As well as laying out its new strategy, Fonterra should make clearer how it got into this trouble, says Federated Farmers national vice-president and dairy farmer Andrew Hoggard.
So says Federated Farmers Dairy chairman Andrew Hoggard.
He says the Sustainable Dairying: Water Accord ‘Three Years On’ report underlines how seriously dairy farmers take their environmental responsibilities.
"None of us are claiming we’re perfect, or that there is no problem with dairy’s impact on waterways. But the latest report shows the strenuous and ongoing efforts the vast majority of dairy farmers are making to lessen their environmental footprint," Hoggard says.
The level of compliance for dairy effluent systems is at its highest ever, at a shade under 95%.
"Non-compliance in some regions is now below 1%. When I first started in Feds only a decade and a bit ago, the non-compliance rate was pushing upwards of 20% in my region. “Getting below 1% is an outstanding effort - and a considerable investment - from farmers to modernise their systems, to make them weather-proof for all kinds of conditions, and often to make them human mistake proof."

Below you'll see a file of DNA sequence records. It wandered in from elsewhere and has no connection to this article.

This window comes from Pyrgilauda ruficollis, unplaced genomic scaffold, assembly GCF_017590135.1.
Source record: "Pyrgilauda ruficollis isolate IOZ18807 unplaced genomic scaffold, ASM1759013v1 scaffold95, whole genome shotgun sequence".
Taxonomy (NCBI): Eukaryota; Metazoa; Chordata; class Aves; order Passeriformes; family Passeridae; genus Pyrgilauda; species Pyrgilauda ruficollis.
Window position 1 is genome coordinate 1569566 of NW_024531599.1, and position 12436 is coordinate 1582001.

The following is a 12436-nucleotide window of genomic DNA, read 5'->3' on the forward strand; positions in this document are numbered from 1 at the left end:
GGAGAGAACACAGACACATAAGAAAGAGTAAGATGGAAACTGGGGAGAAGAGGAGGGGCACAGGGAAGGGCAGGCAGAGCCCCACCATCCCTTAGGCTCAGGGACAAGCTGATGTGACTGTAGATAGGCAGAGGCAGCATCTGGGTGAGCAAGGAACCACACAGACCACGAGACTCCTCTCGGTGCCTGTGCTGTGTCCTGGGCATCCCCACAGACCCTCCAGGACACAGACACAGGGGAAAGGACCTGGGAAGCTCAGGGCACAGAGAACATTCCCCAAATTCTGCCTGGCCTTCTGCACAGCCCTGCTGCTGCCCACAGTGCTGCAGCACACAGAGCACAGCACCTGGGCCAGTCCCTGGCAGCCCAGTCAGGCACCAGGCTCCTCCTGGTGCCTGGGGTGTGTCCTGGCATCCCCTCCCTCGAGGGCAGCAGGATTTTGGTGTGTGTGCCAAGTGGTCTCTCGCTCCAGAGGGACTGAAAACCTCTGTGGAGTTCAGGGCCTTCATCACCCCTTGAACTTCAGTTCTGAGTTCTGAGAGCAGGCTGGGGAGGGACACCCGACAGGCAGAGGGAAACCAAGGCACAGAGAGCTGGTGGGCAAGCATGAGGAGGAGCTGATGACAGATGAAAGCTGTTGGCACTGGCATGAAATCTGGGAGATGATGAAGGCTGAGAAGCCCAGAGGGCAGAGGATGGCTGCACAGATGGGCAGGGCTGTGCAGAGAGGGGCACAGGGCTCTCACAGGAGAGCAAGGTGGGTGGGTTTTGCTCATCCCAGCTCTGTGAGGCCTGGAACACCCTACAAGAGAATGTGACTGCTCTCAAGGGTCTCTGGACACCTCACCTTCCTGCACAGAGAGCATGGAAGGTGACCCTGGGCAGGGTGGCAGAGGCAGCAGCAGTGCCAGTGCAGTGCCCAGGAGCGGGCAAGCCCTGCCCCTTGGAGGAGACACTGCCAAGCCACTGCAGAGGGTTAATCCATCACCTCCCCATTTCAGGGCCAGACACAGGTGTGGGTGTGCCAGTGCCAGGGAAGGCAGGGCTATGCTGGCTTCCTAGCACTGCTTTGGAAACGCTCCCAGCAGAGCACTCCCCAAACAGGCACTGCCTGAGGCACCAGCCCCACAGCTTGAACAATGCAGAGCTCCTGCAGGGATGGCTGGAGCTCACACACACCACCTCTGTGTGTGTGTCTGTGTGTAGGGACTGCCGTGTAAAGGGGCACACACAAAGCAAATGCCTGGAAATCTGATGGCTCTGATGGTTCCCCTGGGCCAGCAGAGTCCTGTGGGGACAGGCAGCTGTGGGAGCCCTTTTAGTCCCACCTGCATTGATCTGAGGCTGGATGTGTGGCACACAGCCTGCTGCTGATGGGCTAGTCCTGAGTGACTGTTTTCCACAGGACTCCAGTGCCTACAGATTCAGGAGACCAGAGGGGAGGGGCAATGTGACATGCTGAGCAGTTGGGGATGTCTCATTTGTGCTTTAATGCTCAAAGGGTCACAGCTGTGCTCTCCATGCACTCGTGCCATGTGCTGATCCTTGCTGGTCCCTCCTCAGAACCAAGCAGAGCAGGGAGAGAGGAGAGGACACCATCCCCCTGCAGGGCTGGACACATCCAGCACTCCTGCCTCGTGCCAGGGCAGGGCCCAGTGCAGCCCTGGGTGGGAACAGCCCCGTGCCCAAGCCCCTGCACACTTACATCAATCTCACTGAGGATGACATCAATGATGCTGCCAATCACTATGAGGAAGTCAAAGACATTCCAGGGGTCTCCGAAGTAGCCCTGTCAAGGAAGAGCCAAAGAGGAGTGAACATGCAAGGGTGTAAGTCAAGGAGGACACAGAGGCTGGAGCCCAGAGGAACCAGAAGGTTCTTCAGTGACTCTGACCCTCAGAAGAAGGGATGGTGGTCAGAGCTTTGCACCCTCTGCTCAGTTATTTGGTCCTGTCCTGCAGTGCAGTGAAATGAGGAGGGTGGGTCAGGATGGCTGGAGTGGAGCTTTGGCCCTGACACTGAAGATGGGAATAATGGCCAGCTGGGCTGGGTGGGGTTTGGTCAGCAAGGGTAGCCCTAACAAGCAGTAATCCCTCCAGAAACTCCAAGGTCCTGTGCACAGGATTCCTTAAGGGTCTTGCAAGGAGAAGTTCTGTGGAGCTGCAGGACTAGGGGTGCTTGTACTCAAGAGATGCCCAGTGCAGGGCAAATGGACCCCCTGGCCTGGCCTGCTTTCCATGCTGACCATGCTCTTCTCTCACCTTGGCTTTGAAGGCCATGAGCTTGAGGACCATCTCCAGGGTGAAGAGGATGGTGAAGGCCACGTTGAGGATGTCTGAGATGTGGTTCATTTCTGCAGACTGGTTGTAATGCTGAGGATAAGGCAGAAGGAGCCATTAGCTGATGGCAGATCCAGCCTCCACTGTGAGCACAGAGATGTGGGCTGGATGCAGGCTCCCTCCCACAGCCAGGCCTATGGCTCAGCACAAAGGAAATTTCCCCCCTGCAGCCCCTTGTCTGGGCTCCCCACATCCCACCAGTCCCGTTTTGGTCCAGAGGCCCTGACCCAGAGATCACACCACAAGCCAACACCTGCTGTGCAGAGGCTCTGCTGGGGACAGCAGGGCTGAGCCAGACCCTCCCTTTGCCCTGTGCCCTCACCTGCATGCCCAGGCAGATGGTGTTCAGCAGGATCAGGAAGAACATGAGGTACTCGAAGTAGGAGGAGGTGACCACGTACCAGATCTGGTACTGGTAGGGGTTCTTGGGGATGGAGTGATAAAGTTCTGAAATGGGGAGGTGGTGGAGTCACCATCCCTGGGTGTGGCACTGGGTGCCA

Hoggard says fencing of streams by dairy farmers to keep cattle out has also pushed out further - to a total of 26,197km. Some 97% of dairy cattle are now fenced off from waterways on farms.
"Last year’s results showed we had fenced the equivalent of Wellington to London and then on to Chicago; we’ll have now probably pushed past all of Chicago’s suburbs. Or put another way, we could have fenced off the Mexico/US border nine times over."
The year three report also shows there has been a big jump in the number of farmers subscribing to nitrogen information systems to help them farm more responsibly - now 83% of farmers against 56% in year two of the Accord (2013-14). More than 9,500 nutrient budgets were processed last year.
"These results show that the vast majority of farmers are doing their bit on their farms to improve things. We still have a few who need to do more," Hoggard says.
"The individual farmer can control what happens on his or her property, they can’t control the entire catchment."